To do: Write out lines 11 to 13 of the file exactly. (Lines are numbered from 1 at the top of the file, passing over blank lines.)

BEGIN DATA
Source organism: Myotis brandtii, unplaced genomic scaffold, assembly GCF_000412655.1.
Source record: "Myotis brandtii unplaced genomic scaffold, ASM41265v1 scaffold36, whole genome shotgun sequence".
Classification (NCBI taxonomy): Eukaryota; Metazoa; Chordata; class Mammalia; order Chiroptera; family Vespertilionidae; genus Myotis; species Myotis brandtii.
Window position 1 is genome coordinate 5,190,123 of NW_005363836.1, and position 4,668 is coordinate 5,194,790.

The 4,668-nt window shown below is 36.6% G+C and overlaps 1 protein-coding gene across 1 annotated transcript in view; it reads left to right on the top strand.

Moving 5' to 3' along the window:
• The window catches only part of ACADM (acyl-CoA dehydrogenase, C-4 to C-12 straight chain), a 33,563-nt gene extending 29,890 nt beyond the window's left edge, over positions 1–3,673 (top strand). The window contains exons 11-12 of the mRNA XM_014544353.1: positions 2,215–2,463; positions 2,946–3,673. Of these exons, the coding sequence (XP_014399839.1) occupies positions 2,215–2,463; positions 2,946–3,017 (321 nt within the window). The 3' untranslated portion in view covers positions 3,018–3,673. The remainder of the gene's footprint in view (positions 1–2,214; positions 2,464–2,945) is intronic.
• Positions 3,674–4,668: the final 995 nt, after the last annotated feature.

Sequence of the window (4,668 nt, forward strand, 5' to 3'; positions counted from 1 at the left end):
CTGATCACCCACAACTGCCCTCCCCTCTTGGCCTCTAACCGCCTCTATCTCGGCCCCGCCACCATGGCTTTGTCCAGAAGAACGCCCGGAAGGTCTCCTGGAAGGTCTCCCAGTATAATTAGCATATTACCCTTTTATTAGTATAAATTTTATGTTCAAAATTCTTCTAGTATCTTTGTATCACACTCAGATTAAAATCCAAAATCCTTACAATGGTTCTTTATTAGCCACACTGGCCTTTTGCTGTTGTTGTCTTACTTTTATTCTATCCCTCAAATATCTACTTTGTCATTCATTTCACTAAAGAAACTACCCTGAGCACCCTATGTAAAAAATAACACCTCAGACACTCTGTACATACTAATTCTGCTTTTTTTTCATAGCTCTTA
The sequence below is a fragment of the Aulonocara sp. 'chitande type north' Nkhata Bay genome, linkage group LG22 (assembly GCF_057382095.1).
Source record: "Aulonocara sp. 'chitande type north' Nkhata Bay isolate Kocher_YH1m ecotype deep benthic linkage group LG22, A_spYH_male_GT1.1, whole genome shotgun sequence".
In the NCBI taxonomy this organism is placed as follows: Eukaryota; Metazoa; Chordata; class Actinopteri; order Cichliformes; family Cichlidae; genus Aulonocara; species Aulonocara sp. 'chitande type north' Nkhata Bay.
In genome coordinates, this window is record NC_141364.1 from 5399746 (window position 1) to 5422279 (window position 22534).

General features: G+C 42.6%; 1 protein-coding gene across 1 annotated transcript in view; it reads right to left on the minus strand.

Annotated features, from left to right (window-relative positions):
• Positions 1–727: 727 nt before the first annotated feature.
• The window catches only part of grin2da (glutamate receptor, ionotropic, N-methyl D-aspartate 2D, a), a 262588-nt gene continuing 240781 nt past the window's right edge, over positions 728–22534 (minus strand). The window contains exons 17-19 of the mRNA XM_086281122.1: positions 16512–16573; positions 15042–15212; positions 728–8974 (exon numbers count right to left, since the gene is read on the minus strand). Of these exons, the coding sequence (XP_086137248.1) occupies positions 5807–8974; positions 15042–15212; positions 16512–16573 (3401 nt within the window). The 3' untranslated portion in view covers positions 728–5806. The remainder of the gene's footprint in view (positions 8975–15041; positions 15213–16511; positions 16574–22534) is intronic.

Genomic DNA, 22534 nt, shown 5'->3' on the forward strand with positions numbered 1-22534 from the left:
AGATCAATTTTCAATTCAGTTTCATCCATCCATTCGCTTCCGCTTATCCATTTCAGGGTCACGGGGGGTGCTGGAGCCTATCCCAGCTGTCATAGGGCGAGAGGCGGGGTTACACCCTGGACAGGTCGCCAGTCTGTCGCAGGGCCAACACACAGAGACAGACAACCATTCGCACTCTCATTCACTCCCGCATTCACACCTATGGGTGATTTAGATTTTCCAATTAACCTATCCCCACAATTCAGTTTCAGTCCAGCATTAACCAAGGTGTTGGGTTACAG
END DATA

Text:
The sequence below is a fragment of the Aulonocara sp. 'chitande type north' Nkhata Bay genome, linkage group LG22 (assembly GCF_057382095.1).
Source record: "Aulonocara sp. 'chitande type north' Nkhata Bay isolate Kocher_YH1m ecotype deep benthic linkage group LG22, A_spYH_male_GT1.1, whole genome shotgun sequence".
In the NCBI taxonomy this organism is placed as follows: Eukaryota; Metazoa; Chordata; class Actinopteri; order Cichliformes; family Cichlidae; genus Aulonocara; species Aulonocara sp. 'chitande type north' Nkhata Bay.